Somewhere from the deep sea of Youtube musicians, Lana Del Rey emerged from a shell carried forth to the shore of pop consciousness by homemade music video froth.
That’s about as accurate a narrative as the one Interscope wove for her, since they’re sticking to the trailer park, rags of obscurity-to-riches one. We get the feeling we’re being punked á la lonelygirl15, and critics, catching the whiff of fake, have lambasted her for inauthenticity. It’s just as well – debuting just behind Adele’s juggernaut of an album at number 2, Del Rey, neé Elizabeth Grant, knows that the fuck is for the naysayers to give.
So much has been written and debated about the 25 year-old in the mere months following her “Video Games” Youtube post last August (which served as her first single and music video). Commentary on Del Rey sometimes has less to do with her music than her look, which she describes as “Lolita got lost in the hood.”
Invoking Veronica Lake by way of Twiggy by way of Lisa Rinna, Del Rey has a mesmerizing mien that, in live performances, registers at naught on a scale of one to ten. Her SNL appearance seemed as laborious for her as it was for the audiences to watch, soldiering on with the weight of the world and those lips on her shoulders.
Coincidentally, the same can be said of her album, Born To Die. There are fifteen songs, and by the time the fourth one is done playing, the album title starts to make a lot of sense. She has been compared to Adele’s and Amy Winehouse’s, which are compliments higher than her voice warrants. It’s not a bad voice – at times smoky and sultry, at others girlish and gamine – but it’s not as strong as she thinks it is.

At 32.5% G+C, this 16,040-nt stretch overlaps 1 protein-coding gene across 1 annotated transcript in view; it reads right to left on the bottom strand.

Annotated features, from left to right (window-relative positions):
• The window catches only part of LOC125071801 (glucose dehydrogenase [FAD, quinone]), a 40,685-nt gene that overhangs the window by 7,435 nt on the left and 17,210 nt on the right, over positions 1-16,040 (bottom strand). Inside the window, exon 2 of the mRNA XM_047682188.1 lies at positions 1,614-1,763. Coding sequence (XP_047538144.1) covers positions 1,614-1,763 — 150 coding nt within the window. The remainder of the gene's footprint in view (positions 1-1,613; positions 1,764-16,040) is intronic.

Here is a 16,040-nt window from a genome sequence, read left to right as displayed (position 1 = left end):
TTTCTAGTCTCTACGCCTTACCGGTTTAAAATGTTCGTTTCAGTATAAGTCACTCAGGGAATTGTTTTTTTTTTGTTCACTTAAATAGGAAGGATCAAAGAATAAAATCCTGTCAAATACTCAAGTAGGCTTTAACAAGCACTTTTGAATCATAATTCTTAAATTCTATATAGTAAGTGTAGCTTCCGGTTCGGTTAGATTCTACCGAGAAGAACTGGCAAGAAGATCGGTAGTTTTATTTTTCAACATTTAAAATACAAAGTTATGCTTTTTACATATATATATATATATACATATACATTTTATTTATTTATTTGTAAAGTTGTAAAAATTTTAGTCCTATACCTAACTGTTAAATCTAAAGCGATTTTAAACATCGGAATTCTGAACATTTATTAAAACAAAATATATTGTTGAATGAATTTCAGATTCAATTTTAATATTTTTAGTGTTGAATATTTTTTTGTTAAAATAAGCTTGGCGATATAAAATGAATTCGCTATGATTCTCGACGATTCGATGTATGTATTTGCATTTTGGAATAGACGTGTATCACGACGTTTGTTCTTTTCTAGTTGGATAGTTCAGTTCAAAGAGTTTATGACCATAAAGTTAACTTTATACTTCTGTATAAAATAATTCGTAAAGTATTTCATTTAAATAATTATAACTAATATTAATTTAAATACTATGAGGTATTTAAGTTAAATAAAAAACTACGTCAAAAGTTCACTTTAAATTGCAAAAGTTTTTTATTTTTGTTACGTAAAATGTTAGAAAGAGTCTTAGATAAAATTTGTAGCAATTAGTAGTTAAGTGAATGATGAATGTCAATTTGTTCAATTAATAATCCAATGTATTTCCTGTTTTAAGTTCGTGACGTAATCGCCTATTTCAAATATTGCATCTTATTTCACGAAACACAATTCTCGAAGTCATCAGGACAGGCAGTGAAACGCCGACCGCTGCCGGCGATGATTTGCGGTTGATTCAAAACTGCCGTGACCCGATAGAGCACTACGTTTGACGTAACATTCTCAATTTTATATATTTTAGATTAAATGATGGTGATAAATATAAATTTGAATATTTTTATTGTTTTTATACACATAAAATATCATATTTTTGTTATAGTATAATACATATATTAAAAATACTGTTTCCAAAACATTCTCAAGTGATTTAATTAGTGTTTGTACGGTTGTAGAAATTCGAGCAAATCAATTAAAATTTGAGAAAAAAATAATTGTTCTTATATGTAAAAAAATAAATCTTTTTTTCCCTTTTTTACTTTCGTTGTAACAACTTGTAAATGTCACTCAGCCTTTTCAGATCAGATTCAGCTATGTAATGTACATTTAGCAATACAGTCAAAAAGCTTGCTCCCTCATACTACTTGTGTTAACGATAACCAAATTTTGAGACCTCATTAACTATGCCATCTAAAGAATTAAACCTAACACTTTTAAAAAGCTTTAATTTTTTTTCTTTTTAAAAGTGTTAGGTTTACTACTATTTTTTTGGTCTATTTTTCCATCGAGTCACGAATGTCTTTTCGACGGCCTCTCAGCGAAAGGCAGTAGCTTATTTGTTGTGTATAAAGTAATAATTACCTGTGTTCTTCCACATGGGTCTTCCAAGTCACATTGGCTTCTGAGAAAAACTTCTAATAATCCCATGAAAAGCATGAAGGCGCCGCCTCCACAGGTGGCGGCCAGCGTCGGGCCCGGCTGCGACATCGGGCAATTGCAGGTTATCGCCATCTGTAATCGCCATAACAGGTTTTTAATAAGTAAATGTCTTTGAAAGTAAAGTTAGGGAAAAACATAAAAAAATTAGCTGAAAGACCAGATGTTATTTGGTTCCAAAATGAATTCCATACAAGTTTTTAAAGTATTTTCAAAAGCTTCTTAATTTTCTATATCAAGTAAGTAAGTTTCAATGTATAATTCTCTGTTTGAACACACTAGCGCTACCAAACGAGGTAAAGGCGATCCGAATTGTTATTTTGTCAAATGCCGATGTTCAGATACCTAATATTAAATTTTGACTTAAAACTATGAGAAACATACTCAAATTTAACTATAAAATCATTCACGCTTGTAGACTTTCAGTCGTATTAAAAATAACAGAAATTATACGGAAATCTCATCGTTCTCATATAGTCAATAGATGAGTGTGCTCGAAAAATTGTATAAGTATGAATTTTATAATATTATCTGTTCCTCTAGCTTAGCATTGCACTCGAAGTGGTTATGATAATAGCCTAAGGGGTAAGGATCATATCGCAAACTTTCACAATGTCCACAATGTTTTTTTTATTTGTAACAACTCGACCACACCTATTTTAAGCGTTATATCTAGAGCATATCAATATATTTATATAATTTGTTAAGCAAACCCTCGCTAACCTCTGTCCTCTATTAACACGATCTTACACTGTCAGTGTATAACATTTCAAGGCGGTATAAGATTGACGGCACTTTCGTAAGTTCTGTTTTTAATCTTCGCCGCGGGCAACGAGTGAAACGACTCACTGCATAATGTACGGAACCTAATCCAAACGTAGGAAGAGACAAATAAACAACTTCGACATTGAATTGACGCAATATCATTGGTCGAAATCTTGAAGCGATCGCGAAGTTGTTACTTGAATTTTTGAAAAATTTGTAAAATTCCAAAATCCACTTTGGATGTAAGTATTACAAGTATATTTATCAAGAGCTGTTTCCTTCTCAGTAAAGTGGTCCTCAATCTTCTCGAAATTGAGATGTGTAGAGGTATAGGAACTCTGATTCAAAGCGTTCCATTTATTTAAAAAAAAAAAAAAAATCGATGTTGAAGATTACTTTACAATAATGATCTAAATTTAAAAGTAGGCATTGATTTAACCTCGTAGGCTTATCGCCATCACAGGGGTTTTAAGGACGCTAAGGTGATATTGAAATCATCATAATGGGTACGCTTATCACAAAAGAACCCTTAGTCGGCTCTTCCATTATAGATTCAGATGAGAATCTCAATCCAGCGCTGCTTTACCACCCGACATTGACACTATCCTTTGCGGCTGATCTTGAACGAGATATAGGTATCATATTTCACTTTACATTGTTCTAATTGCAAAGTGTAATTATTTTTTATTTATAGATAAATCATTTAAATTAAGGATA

The biggest issue is this: every voice in a song, whether it’s vocal or instrumental, exists to musically move the piece forward. Hers does not, and it’s there that Lana Del Rey’s voice falls dreadfully short. Every note sung could be the last of the song. She has taken singing to new heights of blasé.
And so Del Rey is not nearly dramatic enough for all the Lolita references; but at least she has words to play with (a few of them being Nabokov’s). Still, the lyrics are dark and seductive, if a little confused. They tell romantic tales of the misguided, societal underbelly variety. And if there is one shiny thing about the album, it’s that the production is strong, with atmospheric sounds and seductive beats to match her heavy-lidded boudoir vocals. For that, she has Emile Haynie to thank – the same guy who works with Kid Cudi – or perhaps not, for making her sound all the more caught-in-midst-of-a-REM-cycle in contrast.
The best songs on Born To Die are the usual suspects, and show up very early in the album: “Born To Die,” “Blue Jeans,” “Video Games,” and “Radio” help this hard pill of an album go down a little easier. “National Anthem” – if you can avoid it, try to. The good news is it gets easier to listen to. The bad is that repeated listening does not make it more alive.